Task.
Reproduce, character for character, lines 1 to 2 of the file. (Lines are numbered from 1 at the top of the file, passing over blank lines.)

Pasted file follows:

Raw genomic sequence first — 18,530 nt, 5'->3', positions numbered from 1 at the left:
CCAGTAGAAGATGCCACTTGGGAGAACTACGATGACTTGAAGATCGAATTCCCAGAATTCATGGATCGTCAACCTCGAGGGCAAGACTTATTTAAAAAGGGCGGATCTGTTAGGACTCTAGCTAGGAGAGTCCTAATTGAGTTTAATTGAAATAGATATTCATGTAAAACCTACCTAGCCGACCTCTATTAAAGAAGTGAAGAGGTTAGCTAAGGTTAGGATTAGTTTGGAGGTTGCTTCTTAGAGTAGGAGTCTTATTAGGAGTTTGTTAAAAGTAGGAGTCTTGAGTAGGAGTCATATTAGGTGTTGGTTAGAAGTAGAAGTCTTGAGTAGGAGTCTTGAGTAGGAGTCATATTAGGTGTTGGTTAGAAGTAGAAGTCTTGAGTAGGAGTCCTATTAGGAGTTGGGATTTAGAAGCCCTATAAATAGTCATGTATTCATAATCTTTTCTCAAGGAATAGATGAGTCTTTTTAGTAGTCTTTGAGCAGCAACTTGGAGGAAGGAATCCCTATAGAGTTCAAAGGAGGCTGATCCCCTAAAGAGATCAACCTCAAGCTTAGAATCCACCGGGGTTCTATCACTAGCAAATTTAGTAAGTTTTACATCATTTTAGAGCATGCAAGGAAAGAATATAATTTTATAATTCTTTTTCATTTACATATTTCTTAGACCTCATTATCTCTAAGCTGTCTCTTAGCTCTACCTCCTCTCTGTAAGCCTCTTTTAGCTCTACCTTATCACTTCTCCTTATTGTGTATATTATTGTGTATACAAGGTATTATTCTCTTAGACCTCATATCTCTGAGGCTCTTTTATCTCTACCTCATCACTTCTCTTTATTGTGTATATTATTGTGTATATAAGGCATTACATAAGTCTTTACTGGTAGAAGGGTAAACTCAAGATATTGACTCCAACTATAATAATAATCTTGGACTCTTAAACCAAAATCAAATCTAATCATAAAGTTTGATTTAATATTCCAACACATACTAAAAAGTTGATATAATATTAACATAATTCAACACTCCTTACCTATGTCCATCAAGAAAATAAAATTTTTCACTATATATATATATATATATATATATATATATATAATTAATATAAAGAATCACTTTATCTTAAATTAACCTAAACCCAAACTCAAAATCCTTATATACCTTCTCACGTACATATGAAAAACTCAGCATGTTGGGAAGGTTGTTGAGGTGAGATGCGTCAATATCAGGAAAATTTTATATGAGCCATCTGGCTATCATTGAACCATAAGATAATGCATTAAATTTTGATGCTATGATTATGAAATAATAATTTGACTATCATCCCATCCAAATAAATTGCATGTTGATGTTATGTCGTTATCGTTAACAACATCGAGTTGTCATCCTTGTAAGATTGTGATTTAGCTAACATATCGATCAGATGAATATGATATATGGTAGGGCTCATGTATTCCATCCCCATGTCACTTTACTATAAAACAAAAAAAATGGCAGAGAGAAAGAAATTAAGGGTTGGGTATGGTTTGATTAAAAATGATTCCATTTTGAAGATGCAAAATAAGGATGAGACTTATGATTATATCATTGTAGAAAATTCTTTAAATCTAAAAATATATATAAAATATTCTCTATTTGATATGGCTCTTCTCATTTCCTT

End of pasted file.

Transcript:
Raw genomic sequence first — 18,530 nt, 5'->3', positions numbered from 1 at the left:
CCAGTAGAAGATGCCACTTGGGAGAACTACGATGACTTGAAGATCGAATTCCCAGAATTCATGGATCGTCAACCTCGAGGGCAAGACTTATTTAAAAAGGGCGGATCTGTTAGGACTCTAGCTAGGAGAGTCCTAATTGAGTTTAATTGAAATAGATATTCATGTAAAACCTACCTAGCCGACCTCTATTAAAGAAGTGAAGAGGTTAGCTAAGGTTAGGATTAGTTTGGAGGTTGCTTCTTAGAGTAGGAGTCTTATTAGGAGTTTGTTAAAAGTAGGAGTCTTGAGTAGGAGTCATATTAGGTGTTGGTTAGAAGTAGAAGTCTTGAGTAGGAGTCTTGAGTAGGAGTCATATTAGGTGTTGGTTAGAAGTAGAAGTCTTGAGTAGGAGTCCTATTAGGAGTTGGGATTTAGAAGCCCTATAAATAGTCATGTATTCATAATCTTTTCTCAAGGAATAGATGAGTCTTTTTAGTAGTCTTTGAGCAGCAACTTGGAGGAAGGAATCCCTATAGAGTTCAAAGGAGGCTGATCCCCTAAAGAGATCAACCTCAAGCTTAGAATCCACCGGGGTTCTATCACTAGCAAATTTAGTAAGTTTTACATCATTTTAGAGCATGCAAGGAAAGAATATAATTTTATAATTCTTTTTCATTTACATATTTCTTAGACCTCATTATCTCTAAGCTGTCTCTTAGCTCTACCTCCTCTCTGTAAGCCTCTTTTAGCTCTACCTTATCACTTCTCCTTATTGTGTATATTATTGTGTATACAAGGTATTATTCTCTTAGACCTCATATCTCTGAGGCTCTTTTATCTCTACCTCATCACTTCTCTTTATTGTGTATATTATTGTGTATATAAGGCATTACATAAGTCTTTACTGGTAGAAGGGTAAACTCAAGATATTGACTCCAACTATAATAATAATCTTGGACTCTTAAACCAAAATCAAATCTAATCATAAAGTTTGATTTAATATTCCAACACATACTAAAAAGTTGATATAATATTAACATAATTCAACACTCCTTACCTATGTCCATCAAGAAAATAAAATTTTTCACTATATATATATATATATATATATATATATATATAATTAATATAAAGAATCACTTTATCTTAAATTAACCTAAACCCAAACTCAAAATCCTTATATACCTTCTCACGTACATATGAAAAACTCAGCATGTTGGGAAGGTTGTTGAGGTGAGATGCGTCAATATCAGGAAAATTTTATATGAGCCATCTGGCTATCATTGAACCATAAGATAATGCATTAAATTTTGATGCTATGATTATGAAATAATAATTTGACTATCATCCCATCCAAATAAATTGCATGTTGATGTTATGTCGTTATCGTTAACAACATCGAGTTGTCATCCTTGTAAGATTGTGATTTAGCTAACATATCGATCAGATGAATATGATATATGGTAGGGCTCATGTATTCCATCCCCATGTCACTTTACTATAAAACAAAAAAAATGGCAGAGAGAAAGAAATTAAGGGTTGGGTATGGTTTGATTAAAAATGATTCCATTTTGAAGATGCAAAATAAGGATGAGACTTATGATTATATCATTGTAGAAAATTCTTTAAATCTAAAAATATATATAAAATATTCTCTATTTGATATGGCTCTTCTCATTTCCTT